Either we have an information message, or we don't. If that's the case, we'll fetch the error-message element, set its innerText to whatever the message is, and set its style.display attribute to block. Given that it has a display: "none" value by default, it will be visible.

Now is the time to set up the private page. Create a new file called private.html in the HTML folder and fill it with the following content:

It's that easy. All we have is an introductory statement and a link that sends us back to the homepage.

That's all there is to the HTML; however, as you can see, the head tags are referencing a CSS file. Let's go ahead and add that file now. At the root of our project, create a css folder and add a styles.css file with the following content:

This will give our pages a lovely appearance. Let's have a look!

Run the following command in a terminal referring to the project root:

Now open your browser and go to http://localhost:3000/. You should be taken to the login page directly. If you go to http://localhost:3000/private, it will take you back to the login screen. Our route guard is performing its duties.

To stop our server, use Ctrl + C in the terminal window. Return to the index.js file and add the following lines to the bottom of the file:

To salt the password, we utilize the passport-local-mongoose register method. All we have to do now is send it in plain text.

Now we're going to run node index.js. The users are going to be generated. Those last lines should be commented on right now.

Remember how we left the MongoDB shell terminal open? Return to it and type:

This should display your three users, and as you can see, the salt and hash have taken up a significant amount of the terminal's space.

All we need for the app to work is that. We've completed our task!

Please return to the browser and try to log in using one of the credentials we submitted. You'll see a login message with the username you entered.


We only included the modules required for the app to function - nothing more, nothing less. You'll need to add more middleware and break your code into modules for a production project. Please take this as a challenge to create a clean, scalable environment and build it into something useful as part of your business objectives in the digital sphere!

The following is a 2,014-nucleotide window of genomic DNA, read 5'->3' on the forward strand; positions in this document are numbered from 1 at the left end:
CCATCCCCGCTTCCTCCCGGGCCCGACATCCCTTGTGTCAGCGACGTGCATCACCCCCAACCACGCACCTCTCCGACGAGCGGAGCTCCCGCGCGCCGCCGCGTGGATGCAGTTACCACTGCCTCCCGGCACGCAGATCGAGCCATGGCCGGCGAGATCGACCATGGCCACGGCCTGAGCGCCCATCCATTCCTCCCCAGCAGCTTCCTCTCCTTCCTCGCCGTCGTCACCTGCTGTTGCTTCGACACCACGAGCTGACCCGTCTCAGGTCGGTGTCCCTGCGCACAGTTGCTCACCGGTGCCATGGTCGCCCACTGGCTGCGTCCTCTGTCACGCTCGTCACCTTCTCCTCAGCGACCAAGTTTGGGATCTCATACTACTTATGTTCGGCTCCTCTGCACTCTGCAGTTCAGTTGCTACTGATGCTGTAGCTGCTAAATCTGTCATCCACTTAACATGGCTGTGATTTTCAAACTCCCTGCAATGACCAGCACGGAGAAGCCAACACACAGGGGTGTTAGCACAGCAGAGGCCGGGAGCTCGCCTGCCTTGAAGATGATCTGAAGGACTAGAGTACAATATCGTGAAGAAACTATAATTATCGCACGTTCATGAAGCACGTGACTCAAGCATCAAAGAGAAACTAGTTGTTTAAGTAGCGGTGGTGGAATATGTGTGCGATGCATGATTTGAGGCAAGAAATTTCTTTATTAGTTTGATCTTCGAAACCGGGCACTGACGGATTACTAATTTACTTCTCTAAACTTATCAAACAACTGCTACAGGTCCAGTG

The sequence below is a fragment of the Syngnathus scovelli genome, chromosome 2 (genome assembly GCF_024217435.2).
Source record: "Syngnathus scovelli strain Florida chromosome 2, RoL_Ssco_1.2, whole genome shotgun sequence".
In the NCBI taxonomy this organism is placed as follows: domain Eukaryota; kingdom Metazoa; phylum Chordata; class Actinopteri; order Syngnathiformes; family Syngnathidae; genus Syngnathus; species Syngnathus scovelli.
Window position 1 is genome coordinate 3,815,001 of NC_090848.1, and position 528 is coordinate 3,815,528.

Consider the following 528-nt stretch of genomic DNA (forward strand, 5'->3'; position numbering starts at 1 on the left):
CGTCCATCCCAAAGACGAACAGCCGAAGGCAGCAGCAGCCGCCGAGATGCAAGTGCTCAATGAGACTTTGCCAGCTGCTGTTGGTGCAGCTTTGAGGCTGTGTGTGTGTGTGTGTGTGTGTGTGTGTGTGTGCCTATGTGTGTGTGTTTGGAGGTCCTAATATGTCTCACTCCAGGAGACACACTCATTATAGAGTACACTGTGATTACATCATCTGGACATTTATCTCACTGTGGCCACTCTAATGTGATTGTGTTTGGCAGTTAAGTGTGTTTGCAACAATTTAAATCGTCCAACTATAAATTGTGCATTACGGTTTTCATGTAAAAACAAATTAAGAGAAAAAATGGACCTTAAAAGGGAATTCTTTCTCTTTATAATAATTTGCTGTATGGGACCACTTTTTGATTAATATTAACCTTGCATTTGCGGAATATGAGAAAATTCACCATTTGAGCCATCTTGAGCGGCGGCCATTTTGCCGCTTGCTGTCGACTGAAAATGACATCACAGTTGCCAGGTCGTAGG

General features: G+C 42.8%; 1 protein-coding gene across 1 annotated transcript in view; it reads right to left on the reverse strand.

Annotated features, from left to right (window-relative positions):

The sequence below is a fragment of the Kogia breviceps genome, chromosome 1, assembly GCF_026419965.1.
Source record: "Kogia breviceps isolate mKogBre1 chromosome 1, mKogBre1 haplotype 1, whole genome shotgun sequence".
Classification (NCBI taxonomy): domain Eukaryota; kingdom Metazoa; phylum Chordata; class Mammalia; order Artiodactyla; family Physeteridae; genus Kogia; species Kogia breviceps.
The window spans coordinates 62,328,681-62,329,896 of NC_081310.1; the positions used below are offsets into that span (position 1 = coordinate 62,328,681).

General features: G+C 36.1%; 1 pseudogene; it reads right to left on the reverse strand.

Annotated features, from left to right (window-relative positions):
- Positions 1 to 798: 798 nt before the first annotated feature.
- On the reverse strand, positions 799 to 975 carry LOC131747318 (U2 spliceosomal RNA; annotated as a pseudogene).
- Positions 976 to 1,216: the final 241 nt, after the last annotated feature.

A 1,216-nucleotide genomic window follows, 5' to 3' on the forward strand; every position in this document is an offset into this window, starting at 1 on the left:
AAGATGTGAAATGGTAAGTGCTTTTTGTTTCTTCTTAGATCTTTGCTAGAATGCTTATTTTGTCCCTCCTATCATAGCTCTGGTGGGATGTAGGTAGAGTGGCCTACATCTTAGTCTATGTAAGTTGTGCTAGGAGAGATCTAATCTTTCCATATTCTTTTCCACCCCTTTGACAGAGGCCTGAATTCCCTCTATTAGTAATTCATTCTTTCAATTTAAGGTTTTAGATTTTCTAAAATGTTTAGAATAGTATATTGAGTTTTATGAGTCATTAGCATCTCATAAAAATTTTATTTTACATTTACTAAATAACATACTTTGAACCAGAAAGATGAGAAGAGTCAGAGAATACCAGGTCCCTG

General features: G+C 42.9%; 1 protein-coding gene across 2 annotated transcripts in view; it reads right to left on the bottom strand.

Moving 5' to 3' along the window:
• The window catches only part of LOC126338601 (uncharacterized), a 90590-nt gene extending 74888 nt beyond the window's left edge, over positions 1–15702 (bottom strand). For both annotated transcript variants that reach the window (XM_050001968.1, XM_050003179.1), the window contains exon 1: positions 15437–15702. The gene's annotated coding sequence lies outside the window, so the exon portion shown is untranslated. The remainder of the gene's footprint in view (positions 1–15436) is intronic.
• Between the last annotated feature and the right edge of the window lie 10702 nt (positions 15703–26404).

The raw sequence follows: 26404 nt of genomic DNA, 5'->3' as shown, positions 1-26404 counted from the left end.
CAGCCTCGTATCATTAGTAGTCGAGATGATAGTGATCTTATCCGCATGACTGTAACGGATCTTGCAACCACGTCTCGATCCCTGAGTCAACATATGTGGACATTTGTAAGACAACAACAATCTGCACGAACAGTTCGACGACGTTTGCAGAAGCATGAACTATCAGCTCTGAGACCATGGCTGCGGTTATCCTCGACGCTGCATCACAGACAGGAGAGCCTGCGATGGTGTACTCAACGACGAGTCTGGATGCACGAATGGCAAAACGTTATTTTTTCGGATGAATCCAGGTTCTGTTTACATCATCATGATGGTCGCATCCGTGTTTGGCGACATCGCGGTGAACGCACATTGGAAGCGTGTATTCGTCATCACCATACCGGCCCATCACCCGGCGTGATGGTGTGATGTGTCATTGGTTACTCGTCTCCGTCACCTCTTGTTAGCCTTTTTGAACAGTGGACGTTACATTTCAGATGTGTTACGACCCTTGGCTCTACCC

The simplest and most straightforward step is to use Passport's req.logout() method to add the logout.

Then you might want to consider implementing a register flow. You'll wish for a registration form as well as a contact method. As a template, you should utilize the UserDetails.register() function we implemented before. Nodemailer is a good option for email confirmation.

You might also try applying these principles to a single-page application and using Vue.js and its router, perhaps. That's the end of your weekend!


Finally, we've concluded. We covered how to use Passport to build local authentication in a Node.js application in this tutorial. We also learned how to use Mongoose to connect to MongoDB during the process.

Perhaps it wasn't as simple for you as we attempted to portray it, but at the very least, you saw how it gets easier with these tools that work their magic in the background, allowing us to focus solely on the project at hand.

Although "magic" tools aren't always optimal, trustworthy and actively maintained tools can help us write less code — and code that isn't written isn't kept, and code that isn't maintained isn't broken.

Also, keep in mind that if a core team regularly maintains a tool, it's likely that they know more about it than any of us. When at all possible, delegate.